I am using the term "application private scope" quite often, and it seems that I need to make this clear. Note that I am talking about logical layout here, physical layout doesn't really matter here (except with rolling updates, which are beside the point).
An application is all the code and functionality that is required to perform a specific task.
Let us take a recent project of mine, which dealt with scheduling people to do work. The Application consisted of two different web UI, one that was based on MS CRM, the other that was based on MonoRail, a set of reports, ETL processes from backend systems, service interface to integrate with data exposed by the Internet site of the customer, a smart client application that allowed easy and flexible editing of particular parts of the systems that were data entry heavy.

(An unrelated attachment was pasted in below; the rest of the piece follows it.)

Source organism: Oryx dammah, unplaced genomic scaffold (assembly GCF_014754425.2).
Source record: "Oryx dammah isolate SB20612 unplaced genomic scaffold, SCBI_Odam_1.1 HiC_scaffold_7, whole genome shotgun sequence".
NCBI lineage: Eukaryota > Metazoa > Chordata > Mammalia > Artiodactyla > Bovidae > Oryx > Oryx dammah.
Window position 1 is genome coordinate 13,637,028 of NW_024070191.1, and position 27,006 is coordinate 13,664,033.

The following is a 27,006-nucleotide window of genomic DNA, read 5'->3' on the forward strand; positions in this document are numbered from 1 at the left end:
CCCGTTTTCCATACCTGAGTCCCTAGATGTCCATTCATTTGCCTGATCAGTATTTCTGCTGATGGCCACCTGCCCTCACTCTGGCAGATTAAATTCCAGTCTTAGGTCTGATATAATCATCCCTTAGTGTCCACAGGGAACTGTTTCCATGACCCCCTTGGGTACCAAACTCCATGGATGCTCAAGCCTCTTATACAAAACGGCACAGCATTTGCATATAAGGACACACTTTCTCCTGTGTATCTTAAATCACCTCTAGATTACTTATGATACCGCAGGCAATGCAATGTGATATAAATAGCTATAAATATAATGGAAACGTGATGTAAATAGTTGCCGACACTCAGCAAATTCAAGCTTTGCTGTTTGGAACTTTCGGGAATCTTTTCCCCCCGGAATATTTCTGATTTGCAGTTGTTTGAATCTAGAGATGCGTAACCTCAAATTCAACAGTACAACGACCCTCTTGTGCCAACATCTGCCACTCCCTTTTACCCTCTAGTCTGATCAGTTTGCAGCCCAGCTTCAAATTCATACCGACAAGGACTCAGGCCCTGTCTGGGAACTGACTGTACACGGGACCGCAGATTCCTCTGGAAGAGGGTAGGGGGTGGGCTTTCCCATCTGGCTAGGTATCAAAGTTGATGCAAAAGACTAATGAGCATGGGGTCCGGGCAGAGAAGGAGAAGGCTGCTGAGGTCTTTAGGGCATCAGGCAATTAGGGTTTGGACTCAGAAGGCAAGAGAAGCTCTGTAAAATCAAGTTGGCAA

All of that, to me, is an application. A better name might be the System, but the concept is the same.
Inside this application, we are free to expose implementation details (there still may be design reasons not to want to do that, of course, but that is an internal decision).
All of those are within the scope of a single team, as such, changing the DB in one place may necessitate a change in other places, but that is all right, it is in the same application.
The application explicitly did not contain the processes that took the amount of time worked per time period and performed the necessary payroll processes, nor was it responsible for the external website, which needed data from the application.
Both of those (and several other systems that we integrated into), used well defined integration points. Those integration points were parts of the application.